Comparing Graphene and GraphyneJan 31, 2020 | ACS MATERIAL LLC
What's the difference between Graphene and Graphyne?
Impossibly tiny, unseen particles that can be used for the applications described below as well as many other things may seem like something out of futuristic science fiction stories, but, in fact, a new class of materials is reshaping the world as we know it today. Nanomaterials, defined as products no larger than 100 nanometers thick (for comparison, a human hair is roughly 80,000 nanometers thick), are responsible for a relentless coalition of innovations that promise to solve many of the world’s most vexing problems. Here are some of the extraordinary applications of both graphene and graphyne:
- Durable, water- and stain-resistant textiles for high fashion and sporting equipment
- Strong, lightweight construction and automotive materials
- Safe, comfortable cosmetic UV filters
- Efficient recycling of greenhouse gases into clean fuel
- Early disease detection, close disease monitoring, and advanced biosensors for disease prevention
- Lightweight, efficient energy storage
- Flexible, translucent, conductive screens
- Nanoscale electronic components that conduct electricity without creating heat or friction
While the idea of nanomaterials has been floating around for a while, the real wave started in 2004 with a singular discovery: graphene. Researchers discovered they could peel off individual layers from a graphite pencil until only one layer remained: a thin sheet of carbon atoms, one atom thick, tightly joined together in a honeycomb lattice. This 2-dimensional, transparent, almost weightless material, conducts heat and electricity, is stronger than steel, more flexible than a rubber band, and is impermeable to gases.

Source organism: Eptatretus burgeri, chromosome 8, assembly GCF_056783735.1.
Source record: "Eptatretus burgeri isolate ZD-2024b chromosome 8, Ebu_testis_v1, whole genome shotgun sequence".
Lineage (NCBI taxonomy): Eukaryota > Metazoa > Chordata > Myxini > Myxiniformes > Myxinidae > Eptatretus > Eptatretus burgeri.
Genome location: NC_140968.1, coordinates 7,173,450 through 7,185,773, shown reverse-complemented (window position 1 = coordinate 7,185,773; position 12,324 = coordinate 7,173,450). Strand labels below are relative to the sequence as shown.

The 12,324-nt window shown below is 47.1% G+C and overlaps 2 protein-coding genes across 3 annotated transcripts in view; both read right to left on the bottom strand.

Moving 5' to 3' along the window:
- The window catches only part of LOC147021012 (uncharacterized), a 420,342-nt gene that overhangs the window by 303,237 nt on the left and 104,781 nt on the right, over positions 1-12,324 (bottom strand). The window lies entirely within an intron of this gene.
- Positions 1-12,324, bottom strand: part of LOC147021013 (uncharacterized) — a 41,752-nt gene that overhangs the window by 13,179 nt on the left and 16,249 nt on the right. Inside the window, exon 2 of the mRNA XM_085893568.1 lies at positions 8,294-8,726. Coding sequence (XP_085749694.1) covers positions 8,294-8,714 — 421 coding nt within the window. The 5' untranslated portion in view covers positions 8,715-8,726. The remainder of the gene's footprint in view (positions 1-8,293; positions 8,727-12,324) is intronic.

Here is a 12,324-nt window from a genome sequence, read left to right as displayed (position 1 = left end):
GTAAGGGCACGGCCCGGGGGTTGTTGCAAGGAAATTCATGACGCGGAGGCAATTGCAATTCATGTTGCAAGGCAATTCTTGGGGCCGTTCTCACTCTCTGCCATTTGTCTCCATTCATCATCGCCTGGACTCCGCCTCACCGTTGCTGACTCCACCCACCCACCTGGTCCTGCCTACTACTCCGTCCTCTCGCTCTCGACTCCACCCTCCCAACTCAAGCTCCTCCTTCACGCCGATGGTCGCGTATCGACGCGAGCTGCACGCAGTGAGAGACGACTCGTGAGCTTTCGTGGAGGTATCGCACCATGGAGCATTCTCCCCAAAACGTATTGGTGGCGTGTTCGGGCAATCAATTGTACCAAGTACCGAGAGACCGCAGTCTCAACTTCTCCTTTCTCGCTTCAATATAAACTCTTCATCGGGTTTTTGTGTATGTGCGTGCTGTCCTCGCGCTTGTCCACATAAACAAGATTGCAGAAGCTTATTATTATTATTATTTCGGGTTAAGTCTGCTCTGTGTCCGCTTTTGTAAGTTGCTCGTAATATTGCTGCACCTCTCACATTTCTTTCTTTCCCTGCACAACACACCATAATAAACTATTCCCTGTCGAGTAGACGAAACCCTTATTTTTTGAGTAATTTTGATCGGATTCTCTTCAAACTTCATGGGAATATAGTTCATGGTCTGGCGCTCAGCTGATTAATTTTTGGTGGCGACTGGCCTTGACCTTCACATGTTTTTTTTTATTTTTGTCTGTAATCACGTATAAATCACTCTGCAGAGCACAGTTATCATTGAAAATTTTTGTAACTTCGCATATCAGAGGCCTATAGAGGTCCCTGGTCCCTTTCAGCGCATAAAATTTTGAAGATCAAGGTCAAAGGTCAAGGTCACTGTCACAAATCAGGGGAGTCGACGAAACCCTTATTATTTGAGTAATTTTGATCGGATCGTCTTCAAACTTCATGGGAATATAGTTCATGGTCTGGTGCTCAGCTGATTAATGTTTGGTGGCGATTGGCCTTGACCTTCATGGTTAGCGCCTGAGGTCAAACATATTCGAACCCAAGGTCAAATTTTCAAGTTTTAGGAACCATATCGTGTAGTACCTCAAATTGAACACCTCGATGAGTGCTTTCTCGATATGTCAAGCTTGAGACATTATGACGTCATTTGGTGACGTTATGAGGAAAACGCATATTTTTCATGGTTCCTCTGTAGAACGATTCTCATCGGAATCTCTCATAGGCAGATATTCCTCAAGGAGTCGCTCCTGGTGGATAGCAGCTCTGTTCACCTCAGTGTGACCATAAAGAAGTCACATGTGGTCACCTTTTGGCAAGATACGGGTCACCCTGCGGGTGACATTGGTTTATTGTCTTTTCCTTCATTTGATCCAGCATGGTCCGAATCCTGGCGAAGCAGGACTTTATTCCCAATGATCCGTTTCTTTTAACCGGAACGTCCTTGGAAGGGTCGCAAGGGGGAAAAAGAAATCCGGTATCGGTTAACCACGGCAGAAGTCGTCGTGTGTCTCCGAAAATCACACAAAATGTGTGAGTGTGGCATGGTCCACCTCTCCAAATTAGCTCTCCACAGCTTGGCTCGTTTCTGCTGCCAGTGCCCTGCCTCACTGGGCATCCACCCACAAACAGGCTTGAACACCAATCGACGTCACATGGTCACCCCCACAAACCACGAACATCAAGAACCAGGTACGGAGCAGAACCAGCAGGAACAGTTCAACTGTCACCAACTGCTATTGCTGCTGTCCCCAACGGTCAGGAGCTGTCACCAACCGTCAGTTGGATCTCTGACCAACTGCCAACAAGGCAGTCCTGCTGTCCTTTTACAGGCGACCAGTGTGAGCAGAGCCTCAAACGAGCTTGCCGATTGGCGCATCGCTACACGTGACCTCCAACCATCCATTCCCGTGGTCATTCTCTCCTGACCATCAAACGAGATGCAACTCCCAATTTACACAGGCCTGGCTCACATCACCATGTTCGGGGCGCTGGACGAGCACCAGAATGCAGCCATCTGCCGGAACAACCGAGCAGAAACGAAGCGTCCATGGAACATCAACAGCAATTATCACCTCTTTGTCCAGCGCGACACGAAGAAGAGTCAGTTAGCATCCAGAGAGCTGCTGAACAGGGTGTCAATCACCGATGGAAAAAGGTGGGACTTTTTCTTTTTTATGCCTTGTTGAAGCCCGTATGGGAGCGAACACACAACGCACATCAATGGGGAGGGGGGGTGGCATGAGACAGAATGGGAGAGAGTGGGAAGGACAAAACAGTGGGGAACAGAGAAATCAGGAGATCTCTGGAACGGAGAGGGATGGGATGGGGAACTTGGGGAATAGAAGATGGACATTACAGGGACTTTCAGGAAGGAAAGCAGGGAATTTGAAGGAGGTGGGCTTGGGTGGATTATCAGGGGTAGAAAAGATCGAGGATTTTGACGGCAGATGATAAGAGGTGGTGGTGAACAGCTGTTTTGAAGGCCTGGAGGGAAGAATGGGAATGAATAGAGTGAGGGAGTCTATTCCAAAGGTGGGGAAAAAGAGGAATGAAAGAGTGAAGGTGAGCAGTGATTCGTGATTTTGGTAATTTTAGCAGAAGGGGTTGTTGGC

Since then, more than a dozen 2-D materials have been developed and theorized. One of these promising nanomaterials is graphyne, a close relative of graphene. Both graphene and graphyne are 2-D allotropes of carbon that hold exciting promise in a variety of fields, but subtle differences in their structure make a significant impact in how they function.
The Bonds Make All the Difference
Both graphene and graphyne are single-atom thick sheets of carbon atoms. In graphene, individual carbon atoms bond together in a strict hexagonal pattern. Graphene bonds drift between single and double bonds; the result is bonds that are so strong and so tight that the lattice is virtually without defect.
Graphyne bonds look a bit different. Single sheets of graphyne consist of carbon atoms joined together in varying combinations of double and triple bonds; the different combinations create different structures that all potentially have different properties (Graphyne-n). While there’s only one graphene, there may be a vast number of types of graphynes, each with its carbon atoms bonded in subtly different arrangements.
While the bonding pattern of the carbon atoms in graphene and graphyne constitute an important difference between the two materials, the other significant difference at this moment is that graphene physically exists and graphyne is only theoretical. Graphene is used in research labs and industries and it’s been tested in a number of different applications; you can even purchase graphene on the internet from advanced material suppliers like ACS Material. On the other hand, graphyne exists only in theoretical computer models and only graphdiyne can be produced in small samples. Nevertheless, it’s possible to theorize how these materials might function differently from one another.